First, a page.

by Lang Whitaker

For the last five years, the Hawks have been rebuilding a franchise that was for many years fatally flawed.

For a while in the mid ’90s, I turned my back on the Hawks. I’d been a Hawks fan since birth. I was even a season ticket holder back when I was 14 years old. (And I don’t mean my Dad had season tickets and took me to all the games. I actually saved my money for an entire summer and bought a $5 season ticket in the worst seats in The Omni. My friends Todd and Dave did the same, and after school we’d take a bus to the subway then ride down to the games.) I stopped going to games when I made the basketball team in high school and started having practices and games every day after practice. Ironically, it was making the junior varsity and then varsity basketball team that lead to my demise as a Hawks fan. Our coach asked me to play point guard, to study the position, to learn how to run a team. For whatever reason, I fell in love with the way Kevin Johnson played basketball. He wasn’t overtly athletic (well, except for one time when Hakeem got in his way), but he was crafty, smart, solid. I wore a number 7 practice jersey and watched every Suns game I could find on TV. The Hawks were good, but I knew they weren’t going to win a title, not as long as Lenny Wilkens was the coach. So I cheered for the Suns, and they almost pulled a title off (that Jordan guy got in the way).

When I moved to New York City, the Hawks were a team stuck in the toilet, swirling around and around like that one turd you can’t get rid of. Behind GM Pete Babcock and coaches Lon Kruger and Terry Stotts, the Hawks hovered around the .400 mark, not developing players for the future, making bad trades, circling, circling, circling in a miserable holding pattern. They were also my link to home, so I continued following them, cheering for them, even more so than I did just before I moved.

It took new ownership and a new GM, Billy Knight, to flush that toilet and rebuild us from the ground up. Say what you will about BK’s prickly nature, but he hired Mike Woodson, traded for Joe Johnson, drafted Josh Smith, traded for Mike Bibby, signed Zaza Pachulia, drafted Al Horford. Billy made mistakes — notably drafting Shelden Williams over Brandon Roy, also not drafting Chris Paul or Deron Williams — but the mistakes he made weren’t financial killers, and when the Hawks were trying to build ballers on a budget, BK’s work really explains how the Hawks were able to get to where we are today. Rebuilding was a slow, painstaking, incremental process. But it was also undeniably successful.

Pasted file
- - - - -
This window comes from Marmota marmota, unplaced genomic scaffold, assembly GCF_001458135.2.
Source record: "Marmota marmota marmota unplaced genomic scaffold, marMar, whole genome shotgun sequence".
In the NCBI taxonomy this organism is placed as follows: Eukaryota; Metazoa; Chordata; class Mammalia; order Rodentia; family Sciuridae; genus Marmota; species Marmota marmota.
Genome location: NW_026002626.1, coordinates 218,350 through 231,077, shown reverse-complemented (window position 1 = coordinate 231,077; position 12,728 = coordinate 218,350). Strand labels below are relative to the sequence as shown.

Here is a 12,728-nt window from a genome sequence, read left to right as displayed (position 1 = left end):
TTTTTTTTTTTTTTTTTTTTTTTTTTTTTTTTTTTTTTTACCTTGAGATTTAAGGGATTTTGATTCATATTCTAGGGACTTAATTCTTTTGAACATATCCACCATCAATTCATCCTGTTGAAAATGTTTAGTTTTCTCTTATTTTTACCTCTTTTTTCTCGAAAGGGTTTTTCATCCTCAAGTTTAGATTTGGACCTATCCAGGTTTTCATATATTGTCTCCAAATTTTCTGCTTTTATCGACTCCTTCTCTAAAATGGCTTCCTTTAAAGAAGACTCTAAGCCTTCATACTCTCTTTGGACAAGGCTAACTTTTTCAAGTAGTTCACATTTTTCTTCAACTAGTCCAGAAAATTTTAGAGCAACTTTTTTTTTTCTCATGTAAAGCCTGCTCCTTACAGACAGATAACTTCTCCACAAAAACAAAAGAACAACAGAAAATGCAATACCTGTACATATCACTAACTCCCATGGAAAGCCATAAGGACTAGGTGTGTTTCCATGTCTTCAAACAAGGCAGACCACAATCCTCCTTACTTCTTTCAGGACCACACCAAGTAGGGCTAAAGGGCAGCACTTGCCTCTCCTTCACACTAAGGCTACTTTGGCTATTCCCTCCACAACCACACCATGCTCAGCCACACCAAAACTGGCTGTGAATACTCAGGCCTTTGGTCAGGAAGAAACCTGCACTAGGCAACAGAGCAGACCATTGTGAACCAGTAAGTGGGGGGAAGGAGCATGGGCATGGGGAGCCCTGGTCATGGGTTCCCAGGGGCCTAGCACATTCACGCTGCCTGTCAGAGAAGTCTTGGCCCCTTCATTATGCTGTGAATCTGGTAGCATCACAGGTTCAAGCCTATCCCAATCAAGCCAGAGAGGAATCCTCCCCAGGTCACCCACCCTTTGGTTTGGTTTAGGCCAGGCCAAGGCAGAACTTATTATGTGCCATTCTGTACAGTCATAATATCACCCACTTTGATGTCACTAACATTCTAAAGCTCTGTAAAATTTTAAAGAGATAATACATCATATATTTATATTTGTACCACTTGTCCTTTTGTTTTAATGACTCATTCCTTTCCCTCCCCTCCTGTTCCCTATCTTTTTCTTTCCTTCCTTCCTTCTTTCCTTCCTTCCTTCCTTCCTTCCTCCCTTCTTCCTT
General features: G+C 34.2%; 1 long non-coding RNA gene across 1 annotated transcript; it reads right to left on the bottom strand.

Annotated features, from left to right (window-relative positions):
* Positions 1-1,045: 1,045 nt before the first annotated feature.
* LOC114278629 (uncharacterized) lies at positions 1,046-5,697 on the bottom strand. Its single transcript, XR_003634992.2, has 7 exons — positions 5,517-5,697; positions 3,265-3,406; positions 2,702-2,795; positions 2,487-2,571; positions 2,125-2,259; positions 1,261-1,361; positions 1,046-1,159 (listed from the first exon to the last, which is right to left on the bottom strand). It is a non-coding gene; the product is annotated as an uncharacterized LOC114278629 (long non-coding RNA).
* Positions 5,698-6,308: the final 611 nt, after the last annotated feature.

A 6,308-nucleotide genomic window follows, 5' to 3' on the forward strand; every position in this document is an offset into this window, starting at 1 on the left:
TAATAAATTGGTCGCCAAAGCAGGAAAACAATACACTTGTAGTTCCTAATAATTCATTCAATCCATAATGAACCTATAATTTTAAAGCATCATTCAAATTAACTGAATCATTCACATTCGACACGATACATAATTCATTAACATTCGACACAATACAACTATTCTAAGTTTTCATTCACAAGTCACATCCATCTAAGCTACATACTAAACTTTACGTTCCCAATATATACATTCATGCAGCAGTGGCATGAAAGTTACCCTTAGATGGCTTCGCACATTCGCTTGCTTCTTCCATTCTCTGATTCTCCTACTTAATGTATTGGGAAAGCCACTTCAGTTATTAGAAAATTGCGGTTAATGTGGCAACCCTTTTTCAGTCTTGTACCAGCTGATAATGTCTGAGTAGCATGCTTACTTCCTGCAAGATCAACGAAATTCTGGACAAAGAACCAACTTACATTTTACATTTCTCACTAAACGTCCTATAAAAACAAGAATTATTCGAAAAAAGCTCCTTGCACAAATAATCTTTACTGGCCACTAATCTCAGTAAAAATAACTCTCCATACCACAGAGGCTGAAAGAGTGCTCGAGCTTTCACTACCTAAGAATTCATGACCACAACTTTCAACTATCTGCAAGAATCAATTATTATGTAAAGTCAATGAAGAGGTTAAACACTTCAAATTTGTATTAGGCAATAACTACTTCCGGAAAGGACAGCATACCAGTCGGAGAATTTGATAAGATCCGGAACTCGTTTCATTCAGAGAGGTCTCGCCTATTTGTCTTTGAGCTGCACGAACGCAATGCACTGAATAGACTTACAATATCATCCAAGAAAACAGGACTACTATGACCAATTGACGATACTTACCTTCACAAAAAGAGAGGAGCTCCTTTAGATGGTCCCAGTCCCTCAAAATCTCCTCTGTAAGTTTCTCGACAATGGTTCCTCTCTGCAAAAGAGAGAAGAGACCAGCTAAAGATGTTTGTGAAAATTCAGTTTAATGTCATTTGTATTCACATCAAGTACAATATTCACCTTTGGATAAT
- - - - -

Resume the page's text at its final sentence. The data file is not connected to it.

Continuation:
I really didn’t know how the Hawks/Heat Game 7 today was going to turn out, so much so that I sort of worked myself into a psychological frenzy in the 36 hours leading up to the game going over the many possible outcomes. Would the Heat shoot 50-percent-plus on threes like they did in Games 2 and 3? Would we be able to overcome what turned out to be pretty severe injuries to two our starters (Marv and Al)? Would the refs make as many terrible calls in game 7 as they did in Game 6, when Dwyane Wade was allowed to shoot free throws whenever someone breathed upon him? I got so nervous about this last hawkswinpossibility that I set my alarm for 9:00 a.m. to check NBA.com and see who the refs were going to be. When I saw Joey Crawford and Bennett Salvatore listed, I sat straight up in bed and couldn’t go back to sleep. I just knew we were going to get screwed.

But we didn’t. Strangely, it took until Game 7 for the Hawks to find the form they displayed in their best games this season. They shared the ball, knocked down open looks from outside, played terrific team defense (held Miami to 52 points through 3 quarters, forced 19 turnovers, got out on three pointers and held Miami to 4-19 on threes). Andwe beat Miami 91-78 to win our first Playoff series in a decade.

Joe Johnson finally had a breakout game. He’s been a streaky player throughout his Hawks career, and he hadn’t been very good the first 6 games. When I wrote in our preview that I thought Joe wouldn’t be that much of a drop-off from Dwyane Wade, some of our commenters ridiculed me. Well, today Joe had 27 points on 10-19 FGs, 6-8 threes, and he had 5 steals, 5 boards and 4 assists. Zaza Pachulia played with fire, making up for Al Horford playing on one leg, and Flip Murray and Mo Evans, the two guys we added this offseason, were tremendous as they kind of filled in the blanks between our big three of Joe and Bibby and Josh. In fact, Josh Smith said it perfectly: “We’ve worked for every bit of this. We earned the right to be here.”

I know the season isn’t over, I know that we start Round Two tomorrow night against a mighty Cleveland team, but if the season ends with a four game sweep in Round Two, I’ll be OK with that. We made the Playoffs last year, got zero respect from the national media all season — we finished fourth in our Conference and got zero TNT appearances and zero national ABC appearances — but still went a step further in the postseason this year than last year. This was our goal this season, and we pulled it off. I will watch and probably go to some of the games against Cleveland, but if we can manage to advance any further, it’s just gravy.

There will be time this summer to worry about the Draft, to look at who we’re going to be able to re-sign and who we might add. But for the next day, I just want to revel in our achievement. We still have a ways to go, but for once we seem to have a road map that leads in the right direction. The last few years I’ve watched every game as we’ve put in the work but other teams got all the shine. In a few weeks the NBA Finals will start with two teams that won’t include the Hawks.

But today? Today it was our turn. We worked for every bit of this. We earned the right to be here.

And man does it feel great.